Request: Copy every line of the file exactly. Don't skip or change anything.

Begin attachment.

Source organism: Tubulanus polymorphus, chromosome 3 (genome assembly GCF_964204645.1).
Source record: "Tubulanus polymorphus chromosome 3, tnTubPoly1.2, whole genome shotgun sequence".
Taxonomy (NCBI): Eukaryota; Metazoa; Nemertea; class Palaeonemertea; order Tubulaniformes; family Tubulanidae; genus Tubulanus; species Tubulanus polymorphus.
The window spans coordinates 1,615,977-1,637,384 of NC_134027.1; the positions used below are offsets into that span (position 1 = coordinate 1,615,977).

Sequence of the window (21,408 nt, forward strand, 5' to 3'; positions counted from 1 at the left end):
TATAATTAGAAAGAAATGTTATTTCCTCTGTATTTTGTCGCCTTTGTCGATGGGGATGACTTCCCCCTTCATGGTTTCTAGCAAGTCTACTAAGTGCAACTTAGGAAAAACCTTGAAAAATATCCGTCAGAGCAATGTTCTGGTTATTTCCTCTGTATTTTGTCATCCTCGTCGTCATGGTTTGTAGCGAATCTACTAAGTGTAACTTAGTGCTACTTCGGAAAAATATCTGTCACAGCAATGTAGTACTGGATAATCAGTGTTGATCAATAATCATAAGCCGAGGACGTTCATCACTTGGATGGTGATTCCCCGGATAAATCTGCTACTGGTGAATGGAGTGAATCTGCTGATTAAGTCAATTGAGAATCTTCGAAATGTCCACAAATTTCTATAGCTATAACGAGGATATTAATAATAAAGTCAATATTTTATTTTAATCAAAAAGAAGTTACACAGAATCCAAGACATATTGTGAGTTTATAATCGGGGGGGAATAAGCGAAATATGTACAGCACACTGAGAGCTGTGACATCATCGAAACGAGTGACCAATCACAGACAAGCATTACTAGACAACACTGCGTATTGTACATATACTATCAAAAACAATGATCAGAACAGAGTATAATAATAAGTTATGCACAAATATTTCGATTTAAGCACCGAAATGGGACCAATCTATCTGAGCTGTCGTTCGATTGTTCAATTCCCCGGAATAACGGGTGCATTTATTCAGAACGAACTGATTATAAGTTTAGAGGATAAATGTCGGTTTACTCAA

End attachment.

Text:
Source organism: Tubulanus polymorphus, chromosome 3 (genome assembly GCF_964204645.1).
Source record: "Tubulanus polymorphus chromosome 3, tnTubPoly1.2, whole genome shotgun sequence".
Taxonomy (NCBI): Eukaryota; Metazoa; Nemertea; class Palaeonemertea; order Tubulaniformes; family Tubulanidae; genus Tubulanus; species Tubulanus polymorphus.
The window spans coordinates 1,615,977-1,637,384 of NC_134027.1; the positions used below are offsets into that span (position 1 = coordinate 1,615,977).

Sequence of the window (21,408 nt, forward strand, 5' to 3'; positions counted from 1 at the left end):
TATAATTAGAAAGAAATGTTATTTCCTCTGTATTTTGTCGCCTTTGTCGATGGGGATGACTTCCCCCTTCATGGTTTCTAGCAAGTCTACTAAGTGCAACTTAGGAAAAACCTTGAAAAATATCCGTCAGAGCAATGTTCTGGTTATTTCCTCTGTATTTTGTCATCCTCGTCGTCATGGTTTGTAGCGAATCTACTAAGTGTAACTTAGTGCTACTTCGGAAAAATATCTGTCACAGCAATGTAGTACTGGATAATCAGTGTTGATCAATAATCATAAGCCGAGGACGTTCATCACTTGGATGGTGATTCCCCGGATAAATCTGCTACTGGTGAATGGAGTGAATCTGCTGATTAAGTCAATTGAGAATCTTCGAAATGTCCACAAATTTCTATAGCTATAACGAGGATATTAATAATAAAGTCAATATTTTATTTTAATCAAAAAGAAGTTACACAGAATCCAAGACATATTGTGAGTTTATAATCGGGGGGGAATAAGCGAAATATGTACAGCACACTGAGAGCTGTGACATCATCGAAACGAGTGACCAATCACAGACAAGCATTACTAGACAACACTGCGTATTGTACATATACTATCAAAAACAATGATCAGAACAGAGTATAATAATAAGTTATGCACAAATATTTCGATTTAAGCACCGAAATGGGACCAATCTATCTGAGCTGTCGTTCGATTGTTCAATTCCCCGGAATAACGGGTGCATTTATTCAGAACGAACTGATTATAAGTTTAGAGGATAAATGTCGGTTTACTCAA